Ivermectin didn't reduce COVID-19 recovery time in largest trial to date

Ivermectin did not significantly reduce recovery time among COVID-19 patients in a study of more than 1,500 people, The New York Times reported June 12. 

The preliminary findings were published in the preprint server MedRxiv on June 10 and were led by researchers at Durham, N.C.-based Duke University and Nashville, Tenn.-based Vanderbilt University. 

A total of 877 patients received ivermectin, while 774 patients were given a placebo. The ivermectin cohort felt unwell for an average of 10.96 days, relative to 11.45 days for the placebo group, marking a difference of about 12 hours. Researchers did not find a statistically significant difference in risk for requiring hospitalization among the groups. Nearly half of the volunteers had been vaccinated, which researchers said may have reduced the overall number of severe COVID-19 cases, which may have affected the ability to detect a clinical benefit.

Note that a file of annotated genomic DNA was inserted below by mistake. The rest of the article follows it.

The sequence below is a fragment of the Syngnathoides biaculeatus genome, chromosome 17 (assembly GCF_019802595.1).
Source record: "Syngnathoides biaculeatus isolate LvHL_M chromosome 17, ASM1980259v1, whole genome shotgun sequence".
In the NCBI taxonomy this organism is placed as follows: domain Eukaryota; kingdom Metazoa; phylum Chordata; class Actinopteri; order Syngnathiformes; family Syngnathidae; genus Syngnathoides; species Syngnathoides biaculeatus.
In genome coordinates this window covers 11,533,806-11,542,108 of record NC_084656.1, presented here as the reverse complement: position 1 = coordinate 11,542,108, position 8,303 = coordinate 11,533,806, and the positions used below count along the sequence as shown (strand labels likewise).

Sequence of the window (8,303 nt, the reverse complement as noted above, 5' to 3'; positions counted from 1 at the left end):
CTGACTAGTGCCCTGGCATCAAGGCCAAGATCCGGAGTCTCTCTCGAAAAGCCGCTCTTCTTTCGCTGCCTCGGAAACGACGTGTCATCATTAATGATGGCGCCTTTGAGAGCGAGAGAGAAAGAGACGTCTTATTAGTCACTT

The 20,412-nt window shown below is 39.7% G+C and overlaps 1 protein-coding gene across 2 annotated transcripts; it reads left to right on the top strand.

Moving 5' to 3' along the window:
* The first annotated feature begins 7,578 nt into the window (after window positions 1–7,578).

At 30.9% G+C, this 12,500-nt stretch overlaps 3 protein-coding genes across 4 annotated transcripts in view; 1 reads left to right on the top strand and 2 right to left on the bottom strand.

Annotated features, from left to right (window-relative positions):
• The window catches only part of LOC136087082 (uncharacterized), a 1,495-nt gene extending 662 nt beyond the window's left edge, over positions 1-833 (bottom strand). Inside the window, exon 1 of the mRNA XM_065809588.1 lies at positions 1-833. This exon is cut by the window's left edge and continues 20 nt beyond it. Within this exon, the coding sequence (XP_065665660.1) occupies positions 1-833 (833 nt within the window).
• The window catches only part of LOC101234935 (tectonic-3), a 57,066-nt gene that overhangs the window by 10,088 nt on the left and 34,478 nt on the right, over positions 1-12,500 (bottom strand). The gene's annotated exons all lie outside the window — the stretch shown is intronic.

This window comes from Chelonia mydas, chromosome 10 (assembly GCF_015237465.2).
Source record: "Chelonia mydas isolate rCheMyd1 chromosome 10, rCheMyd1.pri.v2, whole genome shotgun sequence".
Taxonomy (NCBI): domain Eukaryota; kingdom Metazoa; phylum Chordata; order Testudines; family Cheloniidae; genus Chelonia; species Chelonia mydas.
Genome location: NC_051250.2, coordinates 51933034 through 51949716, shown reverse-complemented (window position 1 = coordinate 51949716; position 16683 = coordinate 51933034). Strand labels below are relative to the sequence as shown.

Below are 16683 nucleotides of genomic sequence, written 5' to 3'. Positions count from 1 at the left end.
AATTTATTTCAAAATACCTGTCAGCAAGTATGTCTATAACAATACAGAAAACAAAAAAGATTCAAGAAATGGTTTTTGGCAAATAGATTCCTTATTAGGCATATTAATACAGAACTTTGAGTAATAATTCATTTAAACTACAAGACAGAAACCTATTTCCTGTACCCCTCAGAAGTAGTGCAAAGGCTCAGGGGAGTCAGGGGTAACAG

"Given these results, there does not appear to be a role for ivermectin outside of a clinical trial setting, especially considering other available options with proven reduction in hospitalizations and death," Adrian Hernandez, MD, executive director of the Duke Clinical Research Institute who led the trial, said in a statement cited by the Times

Researchers are now planning additional studies to explore higher doses of ivermectin. 

In March, researchers published findings from a trial of nearly 1,400 COVID-19 patients who were all at risk of developing severe disease that showed ivermectin did not curb hospitalizations.

 

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